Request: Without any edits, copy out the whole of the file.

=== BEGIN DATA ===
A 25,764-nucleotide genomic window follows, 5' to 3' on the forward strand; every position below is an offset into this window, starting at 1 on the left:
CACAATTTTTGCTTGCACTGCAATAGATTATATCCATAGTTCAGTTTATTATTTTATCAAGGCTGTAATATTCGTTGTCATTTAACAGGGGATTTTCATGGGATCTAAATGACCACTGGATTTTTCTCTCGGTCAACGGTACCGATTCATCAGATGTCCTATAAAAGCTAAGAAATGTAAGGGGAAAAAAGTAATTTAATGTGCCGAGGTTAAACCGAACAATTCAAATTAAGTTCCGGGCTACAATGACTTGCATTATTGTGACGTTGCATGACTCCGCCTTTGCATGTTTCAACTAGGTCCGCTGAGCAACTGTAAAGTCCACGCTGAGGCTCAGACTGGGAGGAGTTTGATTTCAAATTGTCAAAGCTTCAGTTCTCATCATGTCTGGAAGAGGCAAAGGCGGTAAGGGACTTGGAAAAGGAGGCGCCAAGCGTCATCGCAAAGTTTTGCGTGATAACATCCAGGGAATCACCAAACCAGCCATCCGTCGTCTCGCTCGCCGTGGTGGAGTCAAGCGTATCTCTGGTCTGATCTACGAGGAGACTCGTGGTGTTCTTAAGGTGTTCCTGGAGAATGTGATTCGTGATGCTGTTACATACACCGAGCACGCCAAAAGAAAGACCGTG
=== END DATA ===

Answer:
A 25,764-nucleotide genomic window follows, 5' to 3' on the forward strand; every position below is an offset into this window, starting at 1 on the left:
CACAATTTTTGCTTGCACTGCAATAGATTATATCCATAGTTCAGTTTATTATTTTATCAAGGCTGTAATATTCGTTGTCATTTAACAGGGGATTTTCATGGGATCTAAATGACCACTGGATTTTTCTCTCGGTCAACGGTACCGATTCATCAGATGTCCTATAAAAGCTAAGAAATGTAAGGGGAAAAAAGTAATTTAATGTGCCGAGGTTAAACCGAACAATTCAAATTAAGTTCCGGGCTACAATGACTTGCATTATTGTGACGTTGCATGACTCCGCCTTTGCATGTTTCAACTAGGTCCGCTGAGCAACTGTAAAGTCCACGCTGAGGCTCAGACTGGGAGGAGTTTGATTTCAAATTGTCAAAGCTTCAGTTCTCATCATGTCTGGAAGAGGCAAAGGCGGTAAGGGACTTGGAAAAGGAGGCGCCAAGCGTCATCGCAAAGTTTTGCGTGATAACATCCAGGGAATCACCAAACCAGCCATCCGTCGTCTCGCTCGCCGTGGTGGAGTCAAGCGTATCTCTGGTCTGATCTACGAGGAGACTCGTGGTGTTCTTAAGGTGTTCCTGGAGAATGTGATTCGTGATGCTGTTACATACACCGAGCACGCCAAAAGAAAGACCGTG